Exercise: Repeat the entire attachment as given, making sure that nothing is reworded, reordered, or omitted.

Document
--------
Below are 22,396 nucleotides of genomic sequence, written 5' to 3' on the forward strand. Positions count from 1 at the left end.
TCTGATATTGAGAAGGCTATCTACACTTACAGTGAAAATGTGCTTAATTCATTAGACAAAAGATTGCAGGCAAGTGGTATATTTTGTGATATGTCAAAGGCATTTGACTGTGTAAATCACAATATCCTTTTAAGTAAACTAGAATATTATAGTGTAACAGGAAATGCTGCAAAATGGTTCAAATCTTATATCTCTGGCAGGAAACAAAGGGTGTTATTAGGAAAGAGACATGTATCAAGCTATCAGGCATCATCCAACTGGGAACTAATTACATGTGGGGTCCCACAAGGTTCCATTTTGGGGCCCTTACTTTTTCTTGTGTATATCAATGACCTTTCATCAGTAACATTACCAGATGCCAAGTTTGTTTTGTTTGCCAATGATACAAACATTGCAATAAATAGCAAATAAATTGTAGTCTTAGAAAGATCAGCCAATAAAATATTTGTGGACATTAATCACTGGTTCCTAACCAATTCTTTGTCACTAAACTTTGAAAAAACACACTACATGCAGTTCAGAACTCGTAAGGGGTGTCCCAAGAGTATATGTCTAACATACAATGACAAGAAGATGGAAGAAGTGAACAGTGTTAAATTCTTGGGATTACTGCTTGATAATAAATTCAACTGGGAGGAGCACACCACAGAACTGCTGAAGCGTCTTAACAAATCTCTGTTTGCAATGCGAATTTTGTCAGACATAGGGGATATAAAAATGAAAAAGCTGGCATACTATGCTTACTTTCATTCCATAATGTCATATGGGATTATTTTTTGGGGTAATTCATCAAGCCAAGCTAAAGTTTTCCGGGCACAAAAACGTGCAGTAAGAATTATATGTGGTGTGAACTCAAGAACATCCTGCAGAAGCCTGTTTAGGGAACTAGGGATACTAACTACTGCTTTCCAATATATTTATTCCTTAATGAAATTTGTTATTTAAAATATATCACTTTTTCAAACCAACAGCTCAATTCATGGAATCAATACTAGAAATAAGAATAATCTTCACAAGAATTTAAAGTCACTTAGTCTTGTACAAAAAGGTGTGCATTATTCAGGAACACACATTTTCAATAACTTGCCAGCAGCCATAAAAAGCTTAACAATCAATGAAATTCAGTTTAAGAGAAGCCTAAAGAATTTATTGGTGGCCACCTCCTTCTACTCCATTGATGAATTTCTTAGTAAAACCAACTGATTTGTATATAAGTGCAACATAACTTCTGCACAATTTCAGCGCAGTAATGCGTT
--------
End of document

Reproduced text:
Below are 22,396 nucleotides of genomic sequence, written 5' to 3' on the forward strand. Positions count from 1 at the left end.
TCTGATATTGAGAAGGCTATCTACACTTACAGTGAAAATGTGCTTAATTCATTAGACAAAAGATTGCAGGCAAGTGGTATATTTTGTGATATGTCAAAGGCATTTGACTGTGTAAATCACAATATCCTTTTAAGTAAACTAGAATATTATAGTGTAACAGGAAATGCTGCAAAATGGTTCAAATCTTATATCTCTGGCAGGAAACAAAGGGTGTTATTAGGAAAGAGACATGTATCAAGCTATCAGGCATCATCCAACTGGGAACTAATTACATGTGGGGTCCCACAAGGTTCCATTTTGGGGCCCTTACTTTTTCTTGTGTATATCAATGACCTTTCATCAGTAACATTACCAGATGCCAAGTTTGTTTTGTTTGCCAATGATACAAACATTGCAATAAATAGCAAATAAATTGTAGTCTTAGAAAGATCAGCCAATAAAATATTTGTGGACATTAATCACTGGTTCCTAACCAATTCTTTGTCACTAAACTTTGAAAAAACACACTACATGCAGTTCAGAACTCGTAAGGGGTGTCCCAAGAGTATATGTCTAACATACAATGACAAGAAGATGGAAGAAGTGAACAGTGTTAAATTCTTGGGATTACTGCTTGATAATAAATTCAACTGGGAGGAGCACACCACAGAACTGCTGAAGCGTCTTAACAAATCTCTGTTTGCAATGCGAATTTTGTCAGACATAGGGGATATAAAAATGAAAAAGCTGGCATACTATGCTTACTTTCATTCCATAATGTCATATGGGATTATTTTTTGGGGTAATTCATCAAGCCAAGCTAAAGTTTTCCGGGCACAAAAACGTGCAGTAAGAATTATATGTGGTGTGAACTCAAGAACATCCTGCAGAAGCCTGTTTAGGGAACTAGGGATACTAACTACTGCTTTCCAATATATTTATTCCTTAATGAAATTTGTTATTTAAAATATATCACTTTTTCAAACCAACAGCTCAATTCATGGAATCAATACTAGAAATAAGAATAATCTTCACAAGAATTTAAAGTCACTTAGTCTTGTACAAAAAGGTGTGCATTATTCAGGAACACACATTTTCAATAACTTGCCAGCAGCCATAAAAAGCTTAACAATCAATGAAATTCAGTTTAAGAGAAGCCTAAAGAATTTATTGGTGGCCACCTCCTTCTACTCCATTGATGAATTTCTTAGTAAAACCAACTGATTTGTATATAAGTGCAACATAACTTCTGCACAATTTCAGCGCAGTAATGCGTT